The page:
The commemoration of Dr. King’s birthday forces us to reflect on the civil rights movement, its past, and our future. The movement conjures up images and stories of activists putting themselves in harm’s way in order to obtain the most basic rights in our society. We recall Dr. King, Dorothy Height, and activists marching for the desegregation of the South. We remember Cesar Chavez, Dolores Huerta, and others demanding rights for farm workers in the West. Two communities fighting for rights that would benefit all of us, often collaborating ideas, sharing methods, and gaining strength from one another. Our nation was set on fire by a movement that would forever change our lives.
Across the country, African Americans and Latinos in the civil rights movement drew strength from one another in their reliance on Gandhi’s principle of non-violence in the wake of violence against marching, protesting, and picketing activists. In 1946, Mexican Americans fought segregation in the classroom, with some success, in Mendez v. Westminster. Thurgood Marshall of the NAACP joined the appellate case and would later spearhead the Brown v. Board of Education of Topeka in 1954, which paved the way for full integration in the classroom. The successes of each inspired the other to continue the fight. Said Dr. King in his famous telegram to Chavez a mere month before his murder, “as brothers in the fight for equality, I extend the hand of fellowship and good will and wish continuing success to you and your members… We are together with you in spirit and in determination that our dreams for a better tomorrow will be realized.” As we celebrate these collaborations and triumphs King spoke of, we cannot forget the obstacles we must still overcome.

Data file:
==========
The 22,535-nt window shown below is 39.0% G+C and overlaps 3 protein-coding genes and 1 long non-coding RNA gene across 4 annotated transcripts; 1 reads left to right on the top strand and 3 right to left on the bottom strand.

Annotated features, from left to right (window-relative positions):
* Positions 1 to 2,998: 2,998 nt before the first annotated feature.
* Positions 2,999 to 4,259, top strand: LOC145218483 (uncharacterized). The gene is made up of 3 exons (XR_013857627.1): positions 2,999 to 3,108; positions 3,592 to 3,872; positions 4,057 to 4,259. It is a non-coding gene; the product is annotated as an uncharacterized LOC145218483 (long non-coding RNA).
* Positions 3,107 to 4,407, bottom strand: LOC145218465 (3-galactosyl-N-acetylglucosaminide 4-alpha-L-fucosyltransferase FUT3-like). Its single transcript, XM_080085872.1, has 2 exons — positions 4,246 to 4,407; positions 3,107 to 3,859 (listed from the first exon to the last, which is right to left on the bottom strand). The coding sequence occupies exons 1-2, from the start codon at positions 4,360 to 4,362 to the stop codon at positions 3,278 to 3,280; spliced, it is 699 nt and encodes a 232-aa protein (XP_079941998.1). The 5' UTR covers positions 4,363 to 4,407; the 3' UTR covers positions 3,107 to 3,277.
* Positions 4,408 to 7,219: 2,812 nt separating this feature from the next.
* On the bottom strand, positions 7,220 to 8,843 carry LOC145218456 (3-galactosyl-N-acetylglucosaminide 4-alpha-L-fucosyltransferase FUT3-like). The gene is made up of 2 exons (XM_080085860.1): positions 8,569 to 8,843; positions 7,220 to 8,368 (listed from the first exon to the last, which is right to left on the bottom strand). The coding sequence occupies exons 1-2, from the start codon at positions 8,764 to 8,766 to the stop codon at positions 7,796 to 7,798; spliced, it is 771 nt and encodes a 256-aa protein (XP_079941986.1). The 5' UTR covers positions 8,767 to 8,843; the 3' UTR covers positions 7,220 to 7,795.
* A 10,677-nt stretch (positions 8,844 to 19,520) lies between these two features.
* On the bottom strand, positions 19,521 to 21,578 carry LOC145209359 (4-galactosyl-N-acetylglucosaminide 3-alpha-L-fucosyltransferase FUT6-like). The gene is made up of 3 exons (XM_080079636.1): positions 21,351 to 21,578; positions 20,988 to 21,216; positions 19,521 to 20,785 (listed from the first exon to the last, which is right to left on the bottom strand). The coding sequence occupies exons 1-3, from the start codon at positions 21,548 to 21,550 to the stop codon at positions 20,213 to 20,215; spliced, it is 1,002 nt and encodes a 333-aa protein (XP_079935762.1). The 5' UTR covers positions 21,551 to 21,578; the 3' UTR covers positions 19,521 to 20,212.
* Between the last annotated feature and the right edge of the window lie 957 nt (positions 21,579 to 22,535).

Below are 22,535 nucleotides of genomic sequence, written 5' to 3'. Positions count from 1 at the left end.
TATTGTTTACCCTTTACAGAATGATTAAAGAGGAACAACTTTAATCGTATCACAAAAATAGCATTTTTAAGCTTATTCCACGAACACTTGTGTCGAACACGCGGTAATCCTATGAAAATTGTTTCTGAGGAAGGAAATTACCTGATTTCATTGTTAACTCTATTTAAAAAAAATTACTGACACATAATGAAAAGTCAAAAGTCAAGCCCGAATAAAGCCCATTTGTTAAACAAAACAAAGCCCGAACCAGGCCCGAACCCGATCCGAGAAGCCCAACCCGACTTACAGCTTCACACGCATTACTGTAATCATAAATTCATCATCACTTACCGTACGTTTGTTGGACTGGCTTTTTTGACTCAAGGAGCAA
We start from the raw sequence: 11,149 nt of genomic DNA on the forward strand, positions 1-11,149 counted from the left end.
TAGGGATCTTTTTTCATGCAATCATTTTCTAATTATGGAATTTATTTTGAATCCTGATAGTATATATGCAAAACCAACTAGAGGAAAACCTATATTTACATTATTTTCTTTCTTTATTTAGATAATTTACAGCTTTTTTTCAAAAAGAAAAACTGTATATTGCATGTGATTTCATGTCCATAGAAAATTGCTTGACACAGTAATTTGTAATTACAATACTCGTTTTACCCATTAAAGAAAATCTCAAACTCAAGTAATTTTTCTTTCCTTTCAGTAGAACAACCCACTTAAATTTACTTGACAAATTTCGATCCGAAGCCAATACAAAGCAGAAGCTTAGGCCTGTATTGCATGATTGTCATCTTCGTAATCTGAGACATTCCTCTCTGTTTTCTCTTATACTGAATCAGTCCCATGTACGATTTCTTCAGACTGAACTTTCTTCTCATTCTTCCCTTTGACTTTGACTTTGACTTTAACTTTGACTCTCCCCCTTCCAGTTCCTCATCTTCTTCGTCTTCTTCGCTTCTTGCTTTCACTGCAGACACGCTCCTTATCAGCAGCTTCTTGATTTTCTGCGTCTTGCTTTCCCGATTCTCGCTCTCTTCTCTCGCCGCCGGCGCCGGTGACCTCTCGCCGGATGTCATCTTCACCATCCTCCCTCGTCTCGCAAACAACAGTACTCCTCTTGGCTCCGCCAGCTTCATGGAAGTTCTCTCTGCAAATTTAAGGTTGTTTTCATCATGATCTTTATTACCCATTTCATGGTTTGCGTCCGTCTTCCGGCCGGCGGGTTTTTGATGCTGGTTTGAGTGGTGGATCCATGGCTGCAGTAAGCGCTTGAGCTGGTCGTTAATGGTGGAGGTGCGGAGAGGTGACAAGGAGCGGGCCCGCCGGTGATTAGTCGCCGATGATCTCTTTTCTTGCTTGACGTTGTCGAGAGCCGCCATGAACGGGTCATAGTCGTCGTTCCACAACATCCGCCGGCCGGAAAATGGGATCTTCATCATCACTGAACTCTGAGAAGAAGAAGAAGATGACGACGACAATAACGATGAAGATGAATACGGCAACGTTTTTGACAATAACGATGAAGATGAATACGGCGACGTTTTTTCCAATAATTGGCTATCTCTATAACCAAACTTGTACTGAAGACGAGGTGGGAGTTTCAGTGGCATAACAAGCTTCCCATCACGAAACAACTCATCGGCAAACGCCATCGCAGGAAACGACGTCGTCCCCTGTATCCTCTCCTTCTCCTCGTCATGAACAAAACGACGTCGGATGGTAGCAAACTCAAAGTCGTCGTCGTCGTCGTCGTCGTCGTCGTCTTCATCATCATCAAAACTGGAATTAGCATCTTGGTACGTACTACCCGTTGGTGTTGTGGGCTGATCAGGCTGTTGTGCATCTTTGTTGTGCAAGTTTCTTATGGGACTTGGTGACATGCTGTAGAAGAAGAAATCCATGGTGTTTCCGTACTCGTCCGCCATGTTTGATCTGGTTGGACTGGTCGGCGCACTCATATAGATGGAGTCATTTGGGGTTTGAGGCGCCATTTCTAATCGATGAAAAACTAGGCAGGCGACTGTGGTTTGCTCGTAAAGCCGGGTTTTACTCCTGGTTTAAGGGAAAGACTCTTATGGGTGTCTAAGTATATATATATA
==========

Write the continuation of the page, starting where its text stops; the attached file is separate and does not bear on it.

Dr. King once said that voting is the foundation stone for political action. In this election year, it is more critical than ever that our work begins with that foundation – our right to vote. As communities of color, African Americans and Latinos will become a focus of national political campaigns during the election season, a stark contrast from the neglect our communities too often receive from these same politicians outside of the cycle. Focus groups and pundits will highlight the need to win our vote and politicians understand the value of garnering our votes. These same politicians also understand the impact of that electoral force if they oppose the interests of our community. In the midst of attacks on voting rights that disproportionately impact African American and Latino communities, we must ensure that our people are voting.
Today, there are more than 6 million unregistered African Americans and more than 11 million unregistered Latinos. By registering our communities to vote, we are giving them a voice which will undoubtedly highlight the disparities still faced by African Americans and Latinos in this country. We must join civil rights organizations like the NAACP, which will be registering new voters in record numbers before November. These new voices will shed light on the troubles our communities face and they will be the sound of new ideas that will move our country forward. These are the masses that will rekindle the fire for our movement.
Rebecca Lynn Guerra is the Region VII, Mid-Atlantic, Field Director for the National Association for the Advancement of Colored People.